In McDougald v. Hulet, 132 Cal. 160, [ 64 P. 278], the court said: "Plaintiff, by bringing the defendant Boggs into court, and asking the court to find the amount due, and by allowing the court to pass upon the issue as though properly made, is estopped from now claiming that the matter was not the subject of a counterclaim.Summary of this case from Chatham v. Mansfield
Sac. No. 866.
March 11, 1901.
APPEAL from a judgment of the Superior Court of San Joaquin County. Edward I. Jones, Judge.
The facts are stated in the opinion of the court and in McDougald v. Argonaut Land etc. Co., 117 Cal. 87.
James A. Louttit, and Louttit Middlecoff, for Appellant.
J.G. Swinnerton, and Budd Thompson, for Plaintiff Respondent.
Dudley Buck, for Argonaut Land and Development Company and William F. Foss, Respondents.
George D. Dudley, for H.C. Hulet and N.K. Spect, Respondents.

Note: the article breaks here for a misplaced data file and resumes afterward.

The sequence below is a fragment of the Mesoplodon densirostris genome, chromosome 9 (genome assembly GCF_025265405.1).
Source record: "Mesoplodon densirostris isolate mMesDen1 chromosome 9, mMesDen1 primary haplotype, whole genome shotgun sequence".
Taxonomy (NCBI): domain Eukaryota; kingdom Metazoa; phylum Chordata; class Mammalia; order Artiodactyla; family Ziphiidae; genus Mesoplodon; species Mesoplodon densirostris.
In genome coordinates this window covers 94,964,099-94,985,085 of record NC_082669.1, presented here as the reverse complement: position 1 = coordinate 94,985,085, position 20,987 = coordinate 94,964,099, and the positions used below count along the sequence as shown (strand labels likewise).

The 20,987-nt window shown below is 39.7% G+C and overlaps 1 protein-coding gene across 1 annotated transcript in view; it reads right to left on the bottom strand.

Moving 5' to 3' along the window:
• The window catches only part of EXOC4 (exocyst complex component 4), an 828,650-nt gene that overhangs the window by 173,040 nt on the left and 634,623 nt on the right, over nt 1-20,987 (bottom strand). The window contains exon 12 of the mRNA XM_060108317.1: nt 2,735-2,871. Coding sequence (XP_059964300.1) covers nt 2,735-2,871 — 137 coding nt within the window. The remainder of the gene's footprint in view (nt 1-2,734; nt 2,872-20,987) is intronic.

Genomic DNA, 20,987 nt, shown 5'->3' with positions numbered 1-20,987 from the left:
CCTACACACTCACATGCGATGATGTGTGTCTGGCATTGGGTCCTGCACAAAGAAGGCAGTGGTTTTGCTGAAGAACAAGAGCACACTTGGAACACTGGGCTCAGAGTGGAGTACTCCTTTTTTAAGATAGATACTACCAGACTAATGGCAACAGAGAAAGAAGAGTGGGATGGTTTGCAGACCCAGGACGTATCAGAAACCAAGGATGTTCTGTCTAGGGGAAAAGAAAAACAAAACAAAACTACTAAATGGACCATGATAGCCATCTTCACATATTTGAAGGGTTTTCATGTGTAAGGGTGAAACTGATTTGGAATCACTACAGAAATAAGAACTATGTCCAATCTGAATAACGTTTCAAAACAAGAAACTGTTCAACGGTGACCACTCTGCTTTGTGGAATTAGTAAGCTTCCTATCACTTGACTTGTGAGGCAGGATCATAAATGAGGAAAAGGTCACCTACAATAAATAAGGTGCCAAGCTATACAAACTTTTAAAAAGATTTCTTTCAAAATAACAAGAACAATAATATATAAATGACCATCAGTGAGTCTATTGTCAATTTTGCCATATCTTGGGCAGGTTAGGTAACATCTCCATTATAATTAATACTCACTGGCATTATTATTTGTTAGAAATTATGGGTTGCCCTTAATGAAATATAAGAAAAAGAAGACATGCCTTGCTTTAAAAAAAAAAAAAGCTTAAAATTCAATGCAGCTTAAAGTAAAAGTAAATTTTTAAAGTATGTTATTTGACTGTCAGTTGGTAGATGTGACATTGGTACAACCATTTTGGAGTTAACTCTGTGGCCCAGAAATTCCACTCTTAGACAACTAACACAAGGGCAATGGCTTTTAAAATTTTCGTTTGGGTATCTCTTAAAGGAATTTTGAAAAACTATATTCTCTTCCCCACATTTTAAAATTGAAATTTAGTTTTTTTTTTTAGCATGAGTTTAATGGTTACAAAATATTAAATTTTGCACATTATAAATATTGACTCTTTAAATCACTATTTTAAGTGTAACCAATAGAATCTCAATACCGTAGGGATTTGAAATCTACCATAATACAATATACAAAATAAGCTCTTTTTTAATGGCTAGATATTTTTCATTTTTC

This appeal is from the judgment. The findings are not attacked, and the only question that need be decided is as to whether or not appellant is entitled to judgment for the amount found to be due from the plaintiff. The case has been here before (McDougald v. Argonaut Land etc. Co., 117 Cal. 87), and the facts are there very clearly and fully stated. In this opinion, in speaking of plaintiff, reference is made to plaintiff's intestate; and in speaking of Boggs, reference is made to John Boggs, deceased, of whose will appellant is executrix. The Argonaut Land and Development Company, a corporation, on the first day of May 1890, owned a certain tract of land in San Joaquin County, near Stockton, which it desired to sell for one hundred and forty thousand dollars. Boggs was, at said time, the owner of twelve thousand acres of land in Colusa County. An agreement was made between said corporation and said Boggs, whereby the corporation conveyed to Boggs its land near Stockton, and Boggs conveyed to the corporation his land in Colusa County, and also paid the corporation forty-four thousand dollars additional, in payment for the lands so conveyed by the corporation. It was a condition of the sale and exchange that the corporation should furnish to Boggs a tenant for the lands conveyed to him, who would rent the said lands for five years at an annual rental of twelve thousand dollars, the rent to be guaranteed to Boggs by suitable guarantors. The tenant was furnished, and plaintiff and defendant Hulet, who was the president of the corporation, signed a written guaranty for the payment of the rent by the tenant, which guaranty was accepted by Boggs, and the tenant entered into possession in pursuance of the contract and guaranty. The tenant became indebted to Boggs in a large amount for rent, which has never been paid. This action was brought by plaintiff against Boggs, Hulet, the corporation, and its directors, — Fairbrother, Spect, Wilhoit, Hulet, and Foss, — for the purpose of having it adjudged and decreed as to the amount due and unpaid to Boggs under the lease, and that the corporation, and Fairbrother, Spect, Wilhoit, Hulet, and Foss, are the principals, and bound to defendant Boggs for the amount so found to be due him, and that plaintiff is only surety for said amount. It was further sought to have judgment that the defendants, other than Boggs, pay to defendant Boggs the amount of unpaid rent so found to be due him, and that plaintiff should be entitled to receive and recover from the defendants, other than Boggs, all sums of money he might pay and all losses he might sustain by reason of his contract of guaranty, and that he be held harmless from all claims, demands, or losses that might arise by reason of said guaranty.